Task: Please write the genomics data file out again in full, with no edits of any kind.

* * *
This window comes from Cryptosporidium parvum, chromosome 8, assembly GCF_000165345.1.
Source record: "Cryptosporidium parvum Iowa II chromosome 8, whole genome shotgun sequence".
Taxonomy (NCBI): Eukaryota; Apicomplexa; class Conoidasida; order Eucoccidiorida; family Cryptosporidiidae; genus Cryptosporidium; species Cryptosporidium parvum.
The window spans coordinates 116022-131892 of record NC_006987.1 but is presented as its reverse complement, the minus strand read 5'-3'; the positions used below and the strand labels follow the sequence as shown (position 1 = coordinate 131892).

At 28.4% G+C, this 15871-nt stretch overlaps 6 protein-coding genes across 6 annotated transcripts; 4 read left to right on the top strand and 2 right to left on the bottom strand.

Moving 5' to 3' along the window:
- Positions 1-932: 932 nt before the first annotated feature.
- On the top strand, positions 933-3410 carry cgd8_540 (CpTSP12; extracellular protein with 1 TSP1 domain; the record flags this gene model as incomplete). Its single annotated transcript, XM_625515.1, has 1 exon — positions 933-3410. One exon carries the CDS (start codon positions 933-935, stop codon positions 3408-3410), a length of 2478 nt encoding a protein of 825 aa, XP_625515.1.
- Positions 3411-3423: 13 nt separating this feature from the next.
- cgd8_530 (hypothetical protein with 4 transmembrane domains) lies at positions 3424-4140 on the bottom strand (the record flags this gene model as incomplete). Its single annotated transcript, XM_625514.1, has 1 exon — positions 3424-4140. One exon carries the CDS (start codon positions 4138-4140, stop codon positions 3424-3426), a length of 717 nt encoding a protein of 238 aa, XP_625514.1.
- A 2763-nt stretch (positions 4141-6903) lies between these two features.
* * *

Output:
This window comes from Cryptosporidium parvum, chromosome 8, assembly GCF_000165345.1.
Source record: "Cryptosporidium parvum Iowa II chromosome 8, whole genome shotgun sequence".
Taxonomy (NCBI): Eukaryota; Apicomplexa; class Conoidasida; order Eucoccidiorida; family Cryptosporidiidae; genus Cryptosporidium; species Cryptosporidium parvum.
The window spans coordinates 116022-131892 of record NC_006987.1 but is presented as its reverse complement, the minus strand read 5'-3'; the positions used below and the strand labels follow the sequence as shown (position 1 = coordinate 131892).

At 28.4% G+C, this 15871-nt stretch overlaps 6 protein-coding genes across 6 annotated transcripts; 4 read left to right on the top strand and 2 right to left on the bottom strand.

Moving 5' to 3' along the window:
- Positions 1-932: 932 nt before the first annotated feature.
- On the top strand, positions 933-3410 carry cgd8_540 (CpTSP12; extracellular protein with 1 TSP1 domain; the record flags this gene model as incomplete). Its single annotated transcript, XM_625515.1, has 1 exon — positions 933-3410. One exon carries the CDS (start codon positions 933-935, stop codon positions 3408-3410), a length of 2478 nt encoding a protein of 825 aa, XP_625515.1.
- Positions 3411-3423: 13 nt separating this feature from the next.
- cgd8_530 (hypothetical protein with 4 transmembrane domains) lies at positions 3424-4140 on the bottom strand (the record flags this gene model as incomplete). Its single annotated transcript, XM_625514.1, has 1 exon — positions 3424-4140. One exon carries the CDS (start codon positions 4138-4140, stop codon positions 3424-3426), a length of 717 nt encoding a protein of 238 aa, XP_625514.1.
- A 2763-nt stretch (positions 4141-6903) lies between these two features.